Gospel of Matthew 4:1-11
Jesus was led up by the Spirit into the wilderness to be tempted by the devil. He fasted forty days and forty nights, and afterwards he was famished. The tempter came and said to him, “If you are the Son of God, command these stones to become loaves of bread.” But he answered, “It is written, ‘One does not live by bread alone, but by every word that comes from the mouth of God.’” Then the devil took him to the holy city and placed him on the pinnacle of the temple, saying to him, “If you are the Son of God, throw yourself down; for it is written, ‘He will command his angels concerning you,’ and ‘On their hands they will bear you up, so that you will not dash your foot against a stone.’” Jesus said to him, “Again it is written, ‘Do not put the Lord your God to the test.’”Again, the devil took him to a very high mountain and showed him all the kingdoms of the world and their splendor; and he said to him, “All these I will give you, if you will fall down and worship me.” Jesus said to him, “Away with you, Satan! for it is written, ‘Worship the Lord your God, and serve only him.’” Then the devil left him, and suddenly angels came and waited on him.
Let us Pray: Lord God on this first Sunday in Lent, we remember the trials and temptations of your son Jesus Christ in his journey through the wilderness, and how he triumphed over all. In our prayers we think of the difficult journeys in life encountered by so many people in the world. We pray that in their different times of need, they may find discernment to see their way ahead, and strength to overcome whatever problems they face. We pray that faith may be deepened in this period of Lent, and all may walk in the light of the Lord. This we pray in the Name of our Lord and Savior. Amen
One year ago, as I wrote a reflection on Luke 4:1-13, we had seen how the need of great power encompasses a person’s thinking that they become so obsessed with it they are willing to commit great atrocities. We still need to keep the people of Ukraine in our prayers as they continue to resist the cruelties of a dictator. As we read this gospel, we see that this global leader has fallen to the temptations of the devil. You wonder if the devil didn’t take him up the mountain and showed him all the kingdoms that could be his. He obviously succumbed to the devil as we see that he is trying to take for his own all the kingdoms and countries he can see. Where do we go from here? Do we fall into the devil’s trap, or do we listen to God? At his baptism by John, Jesus had heard the voice of God the Father identifying him, a young village carpenter, as his beloved Son. Here he reflects on the challenges of this radically new mission, human temptations that we all experience. Temptation is not sin, because as Hebrews tells us, Christ was tempted like us in every way but without sin. So we should not feel guilty when the thoughts and desires come. The key to overcoming sin and winning through temptation is to know God. We need to ask ourselves: Is my love for God greater than my love for sin? When I am more passionate about walking with the Lord, then anything the devil can dish up is very poor fare indeed. So, when the Spirit sent him out to the wilderness, Jesus was able to discern which of these possibilities affirmed God’s will, and which did not. So, Jesus was tempted just like us. But Jesus succeeded. Jesus succeeded because he knew that his life was in God’s hands. We do not live by our power of provision but by God’s help and blessings. Jesus succeeded because he knew that God was with him, and he did not need another display of power to prove it. After his forty-day wilderness experience, Jesus began his earthly mission, which was to proclaim God’s kingdom and call God’s people to repent. We know that Jesus through His journey worked to do God’s will. Does our journey do God’s will. We must work to continue to do the work Jesus started. When we have to make decisions in our own lives, it is important to choose the course of action that affirms God’s Kingdom and show the presence of that kingdom in our own lives. This is a huge challenge in today’s world, and it will not be easy. Lent and Easter are a reminder to us to listen to the still, small voice, to allow ourselves to follow in his steps. Remember that Jesus himself has walked this path for us. As we do that, we will begin to experience some of the victories Jesus won for us in that wilderness experience and make the witness he made at his baptism.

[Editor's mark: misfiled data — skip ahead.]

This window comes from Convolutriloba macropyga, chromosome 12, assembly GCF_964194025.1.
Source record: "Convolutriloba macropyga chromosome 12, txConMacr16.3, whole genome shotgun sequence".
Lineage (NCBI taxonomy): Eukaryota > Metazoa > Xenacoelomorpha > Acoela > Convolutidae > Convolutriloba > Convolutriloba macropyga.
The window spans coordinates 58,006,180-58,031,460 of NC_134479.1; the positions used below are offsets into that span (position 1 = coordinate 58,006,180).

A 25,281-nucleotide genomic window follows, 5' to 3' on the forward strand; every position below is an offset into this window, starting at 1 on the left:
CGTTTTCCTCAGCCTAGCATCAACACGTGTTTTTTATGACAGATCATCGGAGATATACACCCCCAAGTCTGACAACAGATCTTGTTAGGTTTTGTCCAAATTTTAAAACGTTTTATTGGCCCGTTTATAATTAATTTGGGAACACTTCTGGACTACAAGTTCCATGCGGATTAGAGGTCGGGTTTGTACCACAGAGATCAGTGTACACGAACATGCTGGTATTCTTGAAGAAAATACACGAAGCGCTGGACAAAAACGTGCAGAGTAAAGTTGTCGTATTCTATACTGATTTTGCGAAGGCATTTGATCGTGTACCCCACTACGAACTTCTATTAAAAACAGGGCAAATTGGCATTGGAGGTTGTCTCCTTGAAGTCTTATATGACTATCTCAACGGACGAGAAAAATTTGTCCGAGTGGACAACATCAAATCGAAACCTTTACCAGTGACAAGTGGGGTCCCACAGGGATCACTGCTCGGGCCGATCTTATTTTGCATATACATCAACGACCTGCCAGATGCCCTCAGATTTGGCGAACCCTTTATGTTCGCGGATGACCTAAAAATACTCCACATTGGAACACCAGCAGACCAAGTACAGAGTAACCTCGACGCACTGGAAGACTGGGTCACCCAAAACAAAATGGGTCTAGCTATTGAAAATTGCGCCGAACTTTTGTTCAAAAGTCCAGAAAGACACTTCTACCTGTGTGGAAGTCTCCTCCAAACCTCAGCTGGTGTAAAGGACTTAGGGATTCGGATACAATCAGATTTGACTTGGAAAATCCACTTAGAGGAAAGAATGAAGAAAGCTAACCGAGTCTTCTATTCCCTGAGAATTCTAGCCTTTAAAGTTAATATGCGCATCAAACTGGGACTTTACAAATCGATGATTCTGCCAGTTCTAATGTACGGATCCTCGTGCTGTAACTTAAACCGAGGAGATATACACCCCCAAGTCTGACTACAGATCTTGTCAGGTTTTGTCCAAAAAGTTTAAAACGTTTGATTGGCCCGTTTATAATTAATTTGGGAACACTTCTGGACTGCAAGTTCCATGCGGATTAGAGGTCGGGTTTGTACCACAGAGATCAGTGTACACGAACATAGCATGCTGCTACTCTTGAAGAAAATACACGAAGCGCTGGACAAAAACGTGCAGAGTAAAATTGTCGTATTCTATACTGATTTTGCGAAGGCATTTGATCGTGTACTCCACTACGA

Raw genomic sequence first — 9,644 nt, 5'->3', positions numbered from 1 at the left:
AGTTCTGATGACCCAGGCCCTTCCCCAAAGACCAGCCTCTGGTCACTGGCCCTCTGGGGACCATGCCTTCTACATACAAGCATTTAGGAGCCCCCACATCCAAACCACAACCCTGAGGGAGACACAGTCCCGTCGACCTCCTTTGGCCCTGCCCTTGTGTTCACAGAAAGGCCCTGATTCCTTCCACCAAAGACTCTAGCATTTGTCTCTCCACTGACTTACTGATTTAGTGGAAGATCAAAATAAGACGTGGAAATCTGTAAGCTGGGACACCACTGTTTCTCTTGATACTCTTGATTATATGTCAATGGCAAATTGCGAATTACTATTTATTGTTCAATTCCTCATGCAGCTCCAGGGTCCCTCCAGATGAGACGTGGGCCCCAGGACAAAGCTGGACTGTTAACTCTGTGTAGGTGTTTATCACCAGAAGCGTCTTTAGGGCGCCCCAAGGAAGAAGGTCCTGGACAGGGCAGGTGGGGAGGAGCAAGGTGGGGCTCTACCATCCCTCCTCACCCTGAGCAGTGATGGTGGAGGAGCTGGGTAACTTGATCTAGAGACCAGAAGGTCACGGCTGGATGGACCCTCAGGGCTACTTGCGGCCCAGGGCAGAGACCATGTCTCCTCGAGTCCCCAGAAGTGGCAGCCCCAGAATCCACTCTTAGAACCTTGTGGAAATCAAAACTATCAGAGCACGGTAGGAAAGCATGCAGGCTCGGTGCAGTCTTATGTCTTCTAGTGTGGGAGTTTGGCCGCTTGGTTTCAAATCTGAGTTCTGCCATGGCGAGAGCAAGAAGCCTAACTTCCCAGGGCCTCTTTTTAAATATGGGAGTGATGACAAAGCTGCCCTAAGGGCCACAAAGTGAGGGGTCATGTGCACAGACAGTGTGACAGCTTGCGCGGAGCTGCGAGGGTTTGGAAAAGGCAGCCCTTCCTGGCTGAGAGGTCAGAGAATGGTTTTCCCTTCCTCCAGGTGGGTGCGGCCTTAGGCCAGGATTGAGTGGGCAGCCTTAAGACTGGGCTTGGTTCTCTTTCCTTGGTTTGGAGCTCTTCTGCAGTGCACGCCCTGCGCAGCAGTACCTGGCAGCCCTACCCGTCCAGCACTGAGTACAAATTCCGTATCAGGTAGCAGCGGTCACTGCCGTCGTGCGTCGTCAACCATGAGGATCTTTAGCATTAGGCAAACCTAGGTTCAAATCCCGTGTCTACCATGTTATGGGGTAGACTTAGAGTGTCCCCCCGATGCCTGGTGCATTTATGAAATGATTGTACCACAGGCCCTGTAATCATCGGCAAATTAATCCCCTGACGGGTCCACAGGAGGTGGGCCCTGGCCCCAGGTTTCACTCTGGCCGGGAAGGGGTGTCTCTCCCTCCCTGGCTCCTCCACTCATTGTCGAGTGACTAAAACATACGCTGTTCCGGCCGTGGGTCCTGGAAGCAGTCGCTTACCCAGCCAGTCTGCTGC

Let us Pray: Lord God our Father as we go about in the world, let us remember that your son was tempted by the forces of evil but chose faithfulness rather than popularity, service instead of fame, sacrifice instead of power. These temptations still come to us Lord and we are far weaker and so we pray for the strength to shun them as he did so that we may be of use to God and to man. Merciful father hear our prayers for the sake of your son our Savior Jesus Christ Amen